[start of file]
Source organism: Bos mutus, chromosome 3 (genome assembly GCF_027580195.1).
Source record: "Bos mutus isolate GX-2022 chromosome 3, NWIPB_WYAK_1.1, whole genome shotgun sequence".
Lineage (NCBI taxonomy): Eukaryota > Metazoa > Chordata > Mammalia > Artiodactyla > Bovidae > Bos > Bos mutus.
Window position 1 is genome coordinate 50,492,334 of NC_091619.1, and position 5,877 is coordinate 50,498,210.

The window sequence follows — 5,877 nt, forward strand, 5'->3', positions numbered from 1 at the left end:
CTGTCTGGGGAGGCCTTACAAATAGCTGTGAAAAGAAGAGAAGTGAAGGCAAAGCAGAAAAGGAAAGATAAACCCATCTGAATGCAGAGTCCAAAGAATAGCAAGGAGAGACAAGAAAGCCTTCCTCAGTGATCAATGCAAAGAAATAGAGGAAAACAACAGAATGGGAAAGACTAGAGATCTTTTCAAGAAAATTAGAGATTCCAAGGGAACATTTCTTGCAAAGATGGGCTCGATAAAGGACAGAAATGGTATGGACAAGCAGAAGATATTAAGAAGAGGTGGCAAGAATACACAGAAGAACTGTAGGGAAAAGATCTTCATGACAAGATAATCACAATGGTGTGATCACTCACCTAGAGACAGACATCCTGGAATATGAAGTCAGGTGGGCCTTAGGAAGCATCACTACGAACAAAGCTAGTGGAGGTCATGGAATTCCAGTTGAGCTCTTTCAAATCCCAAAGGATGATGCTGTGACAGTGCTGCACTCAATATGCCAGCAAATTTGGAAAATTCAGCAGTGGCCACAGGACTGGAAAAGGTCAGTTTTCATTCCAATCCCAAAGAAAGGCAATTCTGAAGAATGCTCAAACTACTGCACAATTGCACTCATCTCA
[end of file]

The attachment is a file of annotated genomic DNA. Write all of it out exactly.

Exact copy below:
Source organism: Bos mutus, chromosome 3 (genome assembly GCF_027580195.1).
Source record: "Bos mutus isolate GX-2022 chromosome 3, NWIPB_WYAK_1.1, whole genome shotgun sequence".
Lineage (NCBI taxonomy): Eukaryota > Metazoa > Chordata > Mammalia > Artiodactyla > Bovidae > Bos > Bos mutus.
Window position 1 is genome coordinate 50,492,334 of NC_091619.1, and position 5,877 is coordinate 50,498,210.

The window sequence follows — 5,877 nt, forward strand, 5'->3', positions numbered from 1 at the left end:
CTGTCTGGGGAGGCCTTACAAATAGCTGTGAAAAGAAGAGAAGTGAAGGCAAAGCAGAAAAGGAAAGATAAACCCATCTGAATGCAGAGTCCAAAGAATAGCAAGGAGAGACAAGAAAGCCTTCCTCAGTGATCAATGCAAAGAAATAGAGGAAAACAACAGAATGGGAAAGACTAGAGATCTTTTCAAGAAAATTAGAGATTCCAAGGGAACATTTCTTGCAAAGATGGGCTCGATAAAGGACAGAAATGGTATGGACAAGCAGAAGATATTAAGAAGAGGTGGCAAGAATACACAGAAGAACTGTAGGGAAAAGATCTTCATGACAAGATAATCACAATGGTGTGATCACTCACCTAGAGACAGACATCCTGGAATATGAAGTCAGGTGGGCCTTAGGAAGCATCACTACGAACAAAGCTAGTGGAGGTCATGGAATTCCAGTTGAGCTCTTTCAAATCCCAAAGGATGATGCTGTGACAGTGCTGCACTCAATATGCCAGCAAATTTGGAAAATTCAGCAGTGGCCACAGGACTGGAAAAGGTCAGTTTTCATTCCAATCCCAAAGAAAGGCAATTCTGAAGAATGCTCAAACTACTGCACAATTGCACTCATCTCA